On the morning of June 16, 2005, Steve woke up with butterflies in his stomach. In fact, says Laurene, "I'd almost never seen him more nervous."
Steve was a natural performer who elevated business presentations to something close to high art. But what made him fidgety this day was the prospect of addressing the Stanford University graduating class of 2005. University president John Hennessy had broached the idea several months earlier, and after taking just a little time to think it over, Steve had said yes. He was asked to do so many commencement addresses that it became a running joke with Laurene and other friends who had college or graduate degrees: Steve said he'd accept one just to make an end run around them and get his PhD in a day, versus the years an years it had taken them. But in the end, saying no was simply a question of return on investment ---- conferences and public speaking seemed to offer a meager payoff compared to other things, like a dazzling MacWorld presentation, working on a great product, or being around his family. "If you look closely at how he spent his time," says Tim Cook, "you'll see that he hardly ever traveled and he did more of the conferences and get-together that so many CEOs attend. He wanted to be home for dinner."
Stanford was difference, even though speaking there would not turn Steve into Dr. Jobs ----- the school did not offer honorary degrees. For starters, he wouldn't have to travel or miss dinner, since it was possible for him to drive from his house to the university in just seven minutes. More important, the university was deeply tied into the Silicon Valley tech community in a way he admired. Its education was first-rate and the professors he'd met through the years, like Jim Collins, were top caliber. Despite being a dropout, he always enjoyed spending time around smart college students. "He was only going to do one commencement speech," says Laurene, "and if it was going to be anywhere it was going to be at Stanford."
Getting around to writing the speech prove to be something of a bother. Steve had talked to a few friends about what to say, and he had even asked the screenwriter Aaron Sorkin for some thoughts. But nothing came of all that, so finally he decided to write it himself. He wrote up a draft one night, and then started bouncing ideas off Laurene, Tim Cook, and a couple of others. "He really wanted to get it right," says "Laurene. "He wanted it to say something he really cared about." The language changed slightly, but its structure, which summed up his essential values in three vignettes, remained the same. In the days before the event he would recite it while walking around house, from the bedroom upstairs to the kitchen below, the kids watching their dad spring past them in the same kind of trance he'd sometimes enter in the days before MacWorld or Apple's Worldwide Developers Conference. Several times he read it to the whole family at dinner.
That Sunday morning, as the family got ready to leave for Stanford Stadium, Steve spent some time looking for his keys to the SUV, which he couldn't find anywhere.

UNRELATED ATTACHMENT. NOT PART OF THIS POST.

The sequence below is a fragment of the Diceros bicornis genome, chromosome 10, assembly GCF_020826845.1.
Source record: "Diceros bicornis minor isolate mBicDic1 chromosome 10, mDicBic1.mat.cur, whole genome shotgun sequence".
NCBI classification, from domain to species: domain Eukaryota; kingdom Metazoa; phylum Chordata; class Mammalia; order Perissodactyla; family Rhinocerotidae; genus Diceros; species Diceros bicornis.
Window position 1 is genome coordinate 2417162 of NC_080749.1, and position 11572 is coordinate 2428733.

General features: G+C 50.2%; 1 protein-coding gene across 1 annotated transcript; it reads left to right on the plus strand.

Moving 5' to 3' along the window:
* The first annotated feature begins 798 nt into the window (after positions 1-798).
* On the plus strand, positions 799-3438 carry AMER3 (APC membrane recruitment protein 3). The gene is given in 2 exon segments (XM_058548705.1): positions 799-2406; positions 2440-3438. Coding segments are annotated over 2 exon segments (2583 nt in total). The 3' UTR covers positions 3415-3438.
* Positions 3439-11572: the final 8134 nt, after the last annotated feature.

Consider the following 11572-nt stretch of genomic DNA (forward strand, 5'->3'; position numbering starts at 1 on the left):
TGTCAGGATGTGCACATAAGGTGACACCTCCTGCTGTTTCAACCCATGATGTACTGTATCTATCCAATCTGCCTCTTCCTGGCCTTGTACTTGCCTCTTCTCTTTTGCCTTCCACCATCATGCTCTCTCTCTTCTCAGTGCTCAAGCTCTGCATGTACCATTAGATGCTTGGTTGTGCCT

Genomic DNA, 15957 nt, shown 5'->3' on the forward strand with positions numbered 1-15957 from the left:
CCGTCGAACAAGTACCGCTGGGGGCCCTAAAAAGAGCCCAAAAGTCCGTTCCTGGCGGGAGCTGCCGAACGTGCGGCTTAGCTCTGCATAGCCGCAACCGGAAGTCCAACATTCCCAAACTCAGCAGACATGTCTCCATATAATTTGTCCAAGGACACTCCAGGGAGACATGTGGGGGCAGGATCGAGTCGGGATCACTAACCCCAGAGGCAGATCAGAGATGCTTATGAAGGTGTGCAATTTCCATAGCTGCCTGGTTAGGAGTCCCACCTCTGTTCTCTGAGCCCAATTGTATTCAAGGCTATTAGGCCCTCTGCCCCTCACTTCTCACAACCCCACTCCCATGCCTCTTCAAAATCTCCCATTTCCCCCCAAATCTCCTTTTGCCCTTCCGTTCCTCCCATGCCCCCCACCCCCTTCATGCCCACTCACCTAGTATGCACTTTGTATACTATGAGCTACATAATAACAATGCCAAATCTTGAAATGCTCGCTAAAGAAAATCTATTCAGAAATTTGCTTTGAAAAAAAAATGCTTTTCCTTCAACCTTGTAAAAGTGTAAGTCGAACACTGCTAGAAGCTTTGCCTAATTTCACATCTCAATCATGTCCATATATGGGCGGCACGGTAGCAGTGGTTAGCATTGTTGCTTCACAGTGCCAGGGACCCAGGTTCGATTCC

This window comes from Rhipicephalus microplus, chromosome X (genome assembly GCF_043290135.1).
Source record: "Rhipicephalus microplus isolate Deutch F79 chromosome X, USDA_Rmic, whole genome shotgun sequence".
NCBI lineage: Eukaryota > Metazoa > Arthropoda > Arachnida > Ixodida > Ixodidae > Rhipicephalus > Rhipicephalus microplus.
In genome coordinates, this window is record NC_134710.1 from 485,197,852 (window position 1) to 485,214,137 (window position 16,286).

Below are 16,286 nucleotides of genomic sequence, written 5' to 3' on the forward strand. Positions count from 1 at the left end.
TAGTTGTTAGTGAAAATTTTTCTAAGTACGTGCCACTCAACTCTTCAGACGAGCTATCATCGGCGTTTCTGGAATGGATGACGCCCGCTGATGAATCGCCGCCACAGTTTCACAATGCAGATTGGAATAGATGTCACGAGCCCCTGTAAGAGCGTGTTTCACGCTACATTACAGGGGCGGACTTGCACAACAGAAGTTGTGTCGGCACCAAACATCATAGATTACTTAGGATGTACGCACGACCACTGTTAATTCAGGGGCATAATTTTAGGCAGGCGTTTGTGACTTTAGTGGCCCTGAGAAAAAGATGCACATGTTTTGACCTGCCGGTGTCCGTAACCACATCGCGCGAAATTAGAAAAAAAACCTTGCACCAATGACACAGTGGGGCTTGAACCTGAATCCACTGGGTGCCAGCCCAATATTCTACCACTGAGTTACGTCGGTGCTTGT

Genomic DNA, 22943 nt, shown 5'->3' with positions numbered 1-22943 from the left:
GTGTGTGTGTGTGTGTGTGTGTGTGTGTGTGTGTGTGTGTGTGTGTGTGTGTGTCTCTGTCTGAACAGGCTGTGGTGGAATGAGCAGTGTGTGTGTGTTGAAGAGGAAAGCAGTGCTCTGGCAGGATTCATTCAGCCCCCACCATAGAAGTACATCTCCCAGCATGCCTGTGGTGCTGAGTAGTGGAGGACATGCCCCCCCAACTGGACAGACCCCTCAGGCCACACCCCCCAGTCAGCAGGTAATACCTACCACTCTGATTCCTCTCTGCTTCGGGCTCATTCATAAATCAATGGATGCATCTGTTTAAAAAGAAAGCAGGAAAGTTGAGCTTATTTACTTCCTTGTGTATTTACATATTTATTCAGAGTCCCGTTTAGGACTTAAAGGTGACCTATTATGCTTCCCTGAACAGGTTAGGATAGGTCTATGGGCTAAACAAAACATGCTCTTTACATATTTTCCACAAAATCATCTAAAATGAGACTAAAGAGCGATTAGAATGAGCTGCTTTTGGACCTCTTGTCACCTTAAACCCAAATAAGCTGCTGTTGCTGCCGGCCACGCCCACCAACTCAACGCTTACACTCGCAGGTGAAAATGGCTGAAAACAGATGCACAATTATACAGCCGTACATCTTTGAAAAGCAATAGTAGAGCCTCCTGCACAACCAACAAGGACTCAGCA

I am honored to be with you today at your commencement from one of the finest universities in the world. I never graduated from college. Truth be told, this is the closet I've ever gotten to a college graduation. Today I want to tell you three stories from my life. That's it. No big ideal. Just three stories.
The first one is about connecting the dots.
I dropped out of Reed College after the first six months, but then stayed around as a drop-in for another eighteen months or so before I really quit. So why did I drop out?
It started before I was born. My biological mother was a young, unwed college graduate student, and she decided to put me up for adoption. She felt very strongly that I should be adopted by college graduates, so everything was all set for me to be adopted at birth by a lawyer and his wife. Except that when I popped out they decided at the last minute that they really wanted a girl. So my parents, who were on a waiting list, got a call in the middle of the night asking: " We have an unexpected baby boy; do you want him?" They said: " Of course." My biological mother later found out that my mother had never graduated from college and that my father had never graduated from high school. She refused to sign the final adoption papers, She only relented a few months later when my parents promised that I would someday go to college.
And seventeen years later I did go to college. But I naively chose a college that was almost as expensive as Stanford, and all of my working-class parents' savings were being spent on my college tuition. After six months, I couldn't see the value in it. I had no idea what I wanted to do with my life and no idea how college was going to help me figure it out. And here I was spending all of the money my parents had saved their entire life. So I decided to drop out and trust that it would all work out okay. It was pretty scary at the time, but looking back it was one of the best decisions IZ ever made. The minute I dropped out I could stop taking the required classes that didn't interest me, and begin dropping in on the ones that looked interesting.